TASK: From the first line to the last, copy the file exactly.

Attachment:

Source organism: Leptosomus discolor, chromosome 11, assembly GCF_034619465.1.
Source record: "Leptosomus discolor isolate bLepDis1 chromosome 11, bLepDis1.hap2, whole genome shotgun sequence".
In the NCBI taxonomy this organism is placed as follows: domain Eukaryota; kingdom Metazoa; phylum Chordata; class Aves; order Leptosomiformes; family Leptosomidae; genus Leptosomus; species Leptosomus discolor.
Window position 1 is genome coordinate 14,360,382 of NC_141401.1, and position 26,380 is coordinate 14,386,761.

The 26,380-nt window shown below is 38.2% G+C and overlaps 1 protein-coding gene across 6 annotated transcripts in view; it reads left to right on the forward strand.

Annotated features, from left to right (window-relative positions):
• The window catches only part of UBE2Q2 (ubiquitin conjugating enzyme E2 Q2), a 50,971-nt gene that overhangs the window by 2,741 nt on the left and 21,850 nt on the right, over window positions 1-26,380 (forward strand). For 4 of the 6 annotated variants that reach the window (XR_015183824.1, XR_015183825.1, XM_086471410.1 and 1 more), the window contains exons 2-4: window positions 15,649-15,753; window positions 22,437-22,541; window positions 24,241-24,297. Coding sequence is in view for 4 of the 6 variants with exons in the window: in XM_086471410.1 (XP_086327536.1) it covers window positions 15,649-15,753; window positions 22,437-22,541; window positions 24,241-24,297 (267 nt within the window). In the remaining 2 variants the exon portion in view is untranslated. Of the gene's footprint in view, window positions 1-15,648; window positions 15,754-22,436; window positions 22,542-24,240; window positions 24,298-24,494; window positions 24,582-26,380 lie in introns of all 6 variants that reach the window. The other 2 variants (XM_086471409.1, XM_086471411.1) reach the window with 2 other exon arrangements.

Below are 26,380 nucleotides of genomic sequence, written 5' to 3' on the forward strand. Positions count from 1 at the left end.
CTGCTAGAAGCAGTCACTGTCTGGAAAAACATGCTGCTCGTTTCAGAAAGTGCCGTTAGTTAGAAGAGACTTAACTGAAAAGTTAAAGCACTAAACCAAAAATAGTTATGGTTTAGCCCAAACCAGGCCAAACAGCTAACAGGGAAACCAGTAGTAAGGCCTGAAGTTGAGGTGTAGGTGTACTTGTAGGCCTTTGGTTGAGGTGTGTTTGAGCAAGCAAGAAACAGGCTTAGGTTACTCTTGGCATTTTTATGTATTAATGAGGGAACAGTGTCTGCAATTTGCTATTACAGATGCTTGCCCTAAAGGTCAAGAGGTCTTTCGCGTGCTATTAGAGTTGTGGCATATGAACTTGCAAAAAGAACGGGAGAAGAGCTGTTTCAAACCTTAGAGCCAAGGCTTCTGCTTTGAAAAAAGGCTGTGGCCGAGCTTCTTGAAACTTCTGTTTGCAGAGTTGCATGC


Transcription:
Source organism: Leptosomus discolor, chromosome 11, assembly GCF_034619465.1.
Source record: "Leptosomus discolor isolate bLepDis1 chromosome 11, bLepDis1.hap2, whole genome shotgun sequence".
In the NCBI taxonomy this organism is placed as follows: domain Eukaryota; kingdom Metazoa; phylum Chordata; class Aves; order Leptosomiformes; family Leptosomidae; genus Leptosomus; species Leptosomus discolor.
Window position 1 is genome coordinate 14,360,382 of NC_141401.1, and position 26,380 is coordinate 14,386,761.

The 26,380-nt window shown below is 38.2% G+C and overlaps 1 protein-coding gene across 6 annotated transcripts in view; it reads left to right on the forward strand.

Annotated features, from left to right (window-relative positions):
• The window catches only part of UBE2Q2 (ubiquitin conjugating enzyme E2 Q2), a 50,971-nt gene that overhangs the window by 2,741 nt on the left and 21,850 nt on the right, over window positions 1-26,380 (forward strand). For 4 of the 6 annotated variants that reach the window (XR_015183824.1, XR_015183825.1, XM_086471410.1 and 1 more), the window contains exons 2-4: window positions 15,649-15,753; window positions 22,437-22,541; window positions 24,241-24,297. Coding sequence is in view for 4 of the 6 variants with exons in the window: in XM_086471410.1 (XP_086327536.1) it covers window positions 15,649-15,753; window positions 22,437-22,541; window positions 24,241-24,297 (267 nt within the window). In the remaining 2 variants the exon portion in view is untranslated. Of the gene's footprint in view, window positions 1-15,648; window positions 15,754-22,436; window positions 22,542-24,240; window positions 24,298-24,494; window positions 24,582-26,380 lie in introns of all 6 variants that reach the window. The other 2 variants (XM_086471409.1, XM_086471411.1) reach the window with 2 other exon arrangements.

Below are 26,380 nucleotides of genomic sequence, written 5' to 3' on the forward strand. Positions count from 1 at the left end.
CTGCTAGAAGCAGTCACTGTCTGGAAAAACATGCTGCTCGTTTCAGAAAGTGCCGTTAGTTAGAAGAGACTTAACTGAAAAGTTAAAGCACTAAACCAAAAATAGTTATGGTTTAGCCCAAACCAGGCCAAACAGCTAACAGGGAAACCAGTAGTAAGGCCTGAAGTTGAGGTGTAGGTGTACTTGTAGGCCTTTGGTTGAGGTGTGTTTGAGCAAGCAAGAAACAGGCTTAGGTTACTCTTGGCATTTTTATGTATTAATGAGGGAACAGTGTCTGCAATTTGCTATTACAGATGCTTGCCCTAAAGGTCAAGAGGTCTTTCGCGTGCTATTAGAGTTGTGGCATATGAACTTGCAAAAAGAACGGGAGAAGAGCTGTTTCAAACCTTAGAGCCAAGGCTTCTGCTTTGAAAAAAGGCTGTGGCCGAGCTTCTTGAAACTTCTGTTTGCAGAGTTGCATGC